Water-soluble phytochemicals like vitamin C (Moco et al. 2007) and phytate (Zhang and Bai 2014) are extracted using a strong acid that both dissolves and preserves these acidic phytonutrients while denaturing proteins. After centrifugation to clarify the supernatant, the extracts may be directly used for their analysis directly. If there is too much interference by co-eluting compounds, depending on plant species and tissue, a clean-up step to remove those interfering compounds may be needed. Solid phase extraction (SPE) with different types of bonded phases, depending on polarity and charge of nutrients, is commonly used to clean-up crude plant extracts. However, as such clean-up step may result in compound losses, recovery needs to be checked using authentic standards of reference compounds. The water-soluble vitamin folic acid is not present in plants as such; instead plants contain a range of water-soluble, polyglutamated and reduced folate forms. These folates are present at relative low concentrations. An enzymatic digestion of the food proteins and carbohydrates is required for their optimal release; antioxidants such as ascorbic acid and mercaptoethanol are usually added to prevent loss of the labile folate forms (Lawrance 2014). If a full folate profile analysis is required, e.g. for bioavailability studies or clinical research purposes, all (main) folate forms present in the plant sample should be identified and quantified. Such detailed analysis may not be needed for the estimation of total folate activity of foods; then it is only necessary to ensure that the folates are well extracted and converted into a form that can be well detected. For such total folate analysis, the polyglutamate chain is usually cleaved during extraction by adding excess of specific enzymes, in order to simplify subsequent detection of the resulting mono-glutamate form.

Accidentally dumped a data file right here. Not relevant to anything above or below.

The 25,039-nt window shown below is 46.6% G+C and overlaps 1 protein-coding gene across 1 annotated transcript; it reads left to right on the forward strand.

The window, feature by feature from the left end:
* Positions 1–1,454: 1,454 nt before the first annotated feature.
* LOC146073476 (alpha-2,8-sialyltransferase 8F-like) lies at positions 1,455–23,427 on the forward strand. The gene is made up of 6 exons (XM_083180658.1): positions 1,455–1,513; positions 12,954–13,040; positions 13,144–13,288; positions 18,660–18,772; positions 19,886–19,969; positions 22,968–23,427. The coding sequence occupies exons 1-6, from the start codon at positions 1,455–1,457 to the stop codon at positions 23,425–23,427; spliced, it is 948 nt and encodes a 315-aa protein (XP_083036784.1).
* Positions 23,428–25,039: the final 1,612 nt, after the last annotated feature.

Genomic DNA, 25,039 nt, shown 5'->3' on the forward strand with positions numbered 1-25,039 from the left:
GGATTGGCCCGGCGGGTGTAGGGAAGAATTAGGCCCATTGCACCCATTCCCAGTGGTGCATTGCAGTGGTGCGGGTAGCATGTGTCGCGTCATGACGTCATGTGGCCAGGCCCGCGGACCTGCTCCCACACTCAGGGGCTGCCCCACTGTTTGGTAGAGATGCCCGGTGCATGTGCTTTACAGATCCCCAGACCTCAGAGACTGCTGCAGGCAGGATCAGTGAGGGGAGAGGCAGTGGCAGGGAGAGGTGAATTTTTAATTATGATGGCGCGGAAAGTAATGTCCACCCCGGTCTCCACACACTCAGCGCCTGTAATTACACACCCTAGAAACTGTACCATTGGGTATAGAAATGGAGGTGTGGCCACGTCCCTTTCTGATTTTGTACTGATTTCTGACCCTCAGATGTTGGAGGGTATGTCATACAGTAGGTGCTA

Phenolic compounds including flavonoids show intermediate polarity between polar and apolar: they are so-called semi-polar compounds. These can be well extracted in an acidified aqueous-organic solution, like 75% methanol (MeOH), ethanol or isopropanol in water, containing 0.1% formic acid or acetic acid as acidifier. The amount of acidifier may be adapted to compensate for the pH-buffering capacity of the food material. The organic component of the extraction solution both enables extraction of the phenolic compounds and precipitates oxidizing enzymes and other interfering proteins; the acidic environment (~pH 3) prevents losses by chemical oxidation and aspecific binding (hydrogen-bonds) of the phenolic groups in this class of phytochemicals to the precipitating proteins (Moco et al. 2006). If total levels of flavonoids rather than levels of the individual flavonoid structures are required, the food material may firstly be hydrolysed by adding a strong acid such as 1.2 M HCl and heating the mixture at 90°C, in order to remove the glycosidic decorations on the flavonoids (Hertog et al. 1992). The flavonoids are then analysed as their aglycons, rather than their various decorated forms as originally present in the plant. Since different plants may contain different flavonoid glycoside structures, the hydrolysis procedure needs to be optimized for each plant material. This acid hydrolysis works for the majority of crops, as most of them accumulate flavonoids as so-called O-glycosides (carbon-oxygen linkage). However, the less common C-glycosylated flavonoids (carbon-carbon linkage), present in e.g. barley grains, citrus, dates, rooibos tea and some ethnopharmaceutical herbs (Courts and Williamson 2015) cannot be hydrolysed, neither chemically nor enzymatically. Hence, for these C-conjugated flavonoids the only possibility to analyse them as their intact molecules as present in the plant, and to quantify each structure separately using authentic standards or appropriate reference compounds.